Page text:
AMD and partners show off premium AM5 motherboards for upcoming Ryzen 7000 CPUs

AMD Ryzen 7000 AM5 socket
(Image credit: AMD)

AMD held a public webinar event overnight where it invited its motherboard partners to showcase their premium AM5 motherboards. We got a good look at many high end boards, including a rundown of specs and key design features. 

AMD invited representatives from each motherboard manufacturer to talk about their high end X670E motherboards. These boards support AMD’s upcoming Ryzen 7000 series CPUs based on the Zen 4 architecture. AM5 motherboards include the new LGA1718 socket, which itself is a fundamental change from the PGA AM4 socket. The pins are now on the motherboard, rather than the CPU.

AM5 includes PCI Express 5.0 support. Most will include 16 lanes across one or two physical 16x slots, as well as four dedicated lanes for a PCIe 5.0 SSD. The AM5 platform also includes DDR5 memory support, a higher power delivery specification and in a welcome move, compatibility with AM4 CPU coolers. This means virtually any cooler released in the last five or more years will be AM5 compatible.

The CPUs themselves are to be released in September. So for now, some of the specifics including performance, memory and overclocking capabilities are yet to be revealed, but this motherboard showcase gives us a welcome glimpse into what we can expect from the new platform. So, in alphabetical order, let’s begin with what Asrock is bringing to the party.


ASRock showcased five X670E motherboards. The flagship is the X670E Taichi Carrara, a special edition board built to celebrate ASRock’s 20-year anniversary. It includes a distinct marble aesthetic, so look out for some interesting mod builds with that one. The X670E Taichi includes a 26-phase VRM, and Thunderbolt 4 support.

Interestingly, Asrock will release several cheaper X670E boards. The Steel Legend and Pro are traditionally not known as high end models, so these promise to bring X670E features down to lower price points.

Some of the highlights include USB4 with fast charging and M.2 cooling with fan support. It’s looking like high end PCIe 5.0 drive are going to be a bit on the toasty side.


Asus began by showing off its ROG Crosshair X670E Extreme. This board has stunning connectivity options, with loads of USB including USB4, 10G and 2.5G LAN plus Wi-Fi 6E. It comes with support for up to five M.2 drives, with up to three supporting PCIe 5.0 if you use the bundled add-in card. It’s got dual PCIe 5.0 PCIe slots, high end VRM and audio solutions, as well as what Asus is calling the AniMe Matrix LED display. Don’t expect this one to be affordable!

The Crosshair X670E Hero doesn’t look like it loses all that much compared to the Extreme. It loses the 10G LAN and AniMe display but still packs a mighty VRM and loads of connectivity support including dual USB 4 Type-C.

At a glance it looks like Asus is including just about every conceivable feature. I personally look forward to seeing the rumoured Crosshair Apex.


Biostar products don't have the profile of the 'big 4', but at a glance, the Valkyrie certainly looks like a premium board. It’s got a powerful 22-phase 105a VRM, plenty of USB (but not USB 4) and triple PCIe slots.

It has dual PCIe 5.0 M.2 slots and it includes HDMI 2.1 and DP 1.4 display support for use with Ryzen 7000’s new onboard graphics functionality.


Gigabyte came prepared with a comprehensive presentation that showcased several of its upcoming boards. The X670E Aorus Xtreme leads the way with an 18+2+2 VRM, 10G LAN and support for up to four PCIe 5.0 M.2 drives.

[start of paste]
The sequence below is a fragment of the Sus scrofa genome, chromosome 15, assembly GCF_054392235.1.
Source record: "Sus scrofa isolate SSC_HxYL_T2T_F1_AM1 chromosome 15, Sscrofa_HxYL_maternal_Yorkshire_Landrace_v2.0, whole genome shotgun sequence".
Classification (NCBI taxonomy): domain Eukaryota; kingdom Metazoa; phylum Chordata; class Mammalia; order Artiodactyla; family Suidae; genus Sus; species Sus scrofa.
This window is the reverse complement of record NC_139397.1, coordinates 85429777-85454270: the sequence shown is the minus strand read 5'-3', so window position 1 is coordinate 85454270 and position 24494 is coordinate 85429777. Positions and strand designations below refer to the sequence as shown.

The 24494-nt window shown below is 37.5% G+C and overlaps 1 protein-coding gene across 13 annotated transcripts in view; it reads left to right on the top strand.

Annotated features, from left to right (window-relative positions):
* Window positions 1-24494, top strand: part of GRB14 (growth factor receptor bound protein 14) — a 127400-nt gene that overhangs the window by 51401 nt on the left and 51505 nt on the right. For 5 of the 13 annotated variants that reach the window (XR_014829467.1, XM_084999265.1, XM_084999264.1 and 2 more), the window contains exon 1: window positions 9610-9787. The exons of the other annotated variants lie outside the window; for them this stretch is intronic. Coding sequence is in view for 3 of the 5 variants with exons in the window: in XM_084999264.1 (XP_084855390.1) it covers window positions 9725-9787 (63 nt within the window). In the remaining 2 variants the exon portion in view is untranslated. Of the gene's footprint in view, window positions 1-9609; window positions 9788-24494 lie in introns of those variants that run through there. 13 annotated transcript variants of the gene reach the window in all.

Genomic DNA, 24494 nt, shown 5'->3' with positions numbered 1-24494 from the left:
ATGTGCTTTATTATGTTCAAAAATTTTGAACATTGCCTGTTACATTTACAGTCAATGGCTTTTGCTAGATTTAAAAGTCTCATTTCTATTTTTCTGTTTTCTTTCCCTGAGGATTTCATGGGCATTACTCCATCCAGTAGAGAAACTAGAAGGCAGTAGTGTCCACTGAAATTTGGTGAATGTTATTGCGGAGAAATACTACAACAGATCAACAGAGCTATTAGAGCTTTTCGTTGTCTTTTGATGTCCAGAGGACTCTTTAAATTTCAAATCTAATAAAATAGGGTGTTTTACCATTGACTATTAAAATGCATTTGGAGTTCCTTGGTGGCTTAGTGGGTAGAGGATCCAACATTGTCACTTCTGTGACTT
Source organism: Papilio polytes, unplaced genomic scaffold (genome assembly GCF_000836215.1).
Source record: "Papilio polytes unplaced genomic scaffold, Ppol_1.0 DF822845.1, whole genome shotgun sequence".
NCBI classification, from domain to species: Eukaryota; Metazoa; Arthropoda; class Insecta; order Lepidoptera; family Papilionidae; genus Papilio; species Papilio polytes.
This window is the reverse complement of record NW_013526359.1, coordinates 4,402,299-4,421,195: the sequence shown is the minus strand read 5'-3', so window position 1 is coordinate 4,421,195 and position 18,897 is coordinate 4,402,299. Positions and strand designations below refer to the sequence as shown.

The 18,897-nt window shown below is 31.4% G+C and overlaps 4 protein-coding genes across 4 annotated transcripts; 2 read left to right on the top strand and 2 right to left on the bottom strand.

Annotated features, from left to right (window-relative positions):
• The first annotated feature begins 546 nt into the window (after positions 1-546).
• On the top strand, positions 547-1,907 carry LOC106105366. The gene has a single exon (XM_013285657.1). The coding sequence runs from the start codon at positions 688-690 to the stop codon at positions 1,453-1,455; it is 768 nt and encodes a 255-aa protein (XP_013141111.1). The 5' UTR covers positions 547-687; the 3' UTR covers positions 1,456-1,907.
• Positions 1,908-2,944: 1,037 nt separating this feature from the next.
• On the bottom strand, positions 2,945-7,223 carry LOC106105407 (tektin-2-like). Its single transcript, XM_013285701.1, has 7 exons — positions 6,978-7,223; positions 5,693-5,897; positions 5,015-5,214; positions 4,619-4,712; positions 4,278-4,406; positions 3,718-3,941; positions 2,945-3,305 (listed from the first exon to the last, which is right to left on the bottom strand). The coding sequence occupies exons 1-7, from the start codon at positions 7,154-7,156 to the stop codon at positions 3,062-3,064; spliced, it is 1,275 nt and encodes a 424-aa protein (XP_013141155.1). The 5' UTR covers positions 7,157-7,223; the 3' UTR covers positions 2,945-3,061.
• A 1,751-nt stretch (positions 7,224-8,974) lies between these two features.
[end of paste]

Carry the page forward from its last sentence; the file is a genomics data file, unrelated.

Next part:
The Aorus Master reverts to 2.5G LAN and two PCIe 5.0 + two PCIe 4.0 M.2 slots but is also surely going to be a lot cheaper than the Xtreme.

The Aorus Pro AX and Aorus Elite AX are set to take the place of the popular X570 versions and look to provide well balanced feature sets at affordable prices.

Gigabyte’s rep confirmed that a Tachyon model was in development, but it would not be based on X670. Interesting!


MSI's X670E range is topped by the MEG X670E Godlike. It's a beast, and may end up being the most expensive X670E board if current Godlike pricing is any indicator. It's packed with features including a monster VRM, with a finned heat sink array, a PCIe 5.0 m.2 expansion card and 10G LAN.

The MEG Ace hardly loses anything in comparison, keeping the M.2 expansion card and 10G LAN. The X670E Carbon Wi-Fi is more of a sweet spot gaming model, dropping most of the over the top features.

These are mostly high end motherboards and for sure many of them will be very expensive, but it's good to see the X670E chipset (that's actually chipsets) won't be exclusive to flagship models. We can expect more attractively priced X670 non-E motherboards and B650 boards to follow. PC Gamer will have full coverage of Ryzen 7000 series CPUs and AM5 motherboards in the weeks and months ahead. Stay tuned! 

Chris Szewczyk
Hardware Writer

Chris' gaming experiences go back to the mid-nineties when he conned his parents into buying an 'educational PC' that was conveniently overpowered to play Doom and Tie Fighter. He developed a love of extreme overclocking that destroyed his savings despite the cheaper hardware on offer via his job at a PC store. To afford more LN2 he began moonlighting as a reviewer for VR-Zone before jumping the fence to work for MSI Australia. Since then, he's gone back to journalism, enthusiastically reviewing the latest and greatest components for PC & Tech Authority, PC Powerplay and currently Australian Personal Computer magazine and PC Gamer. Chris still puts far too many hours into Borderlands 3, always striving to become a more efficient killer.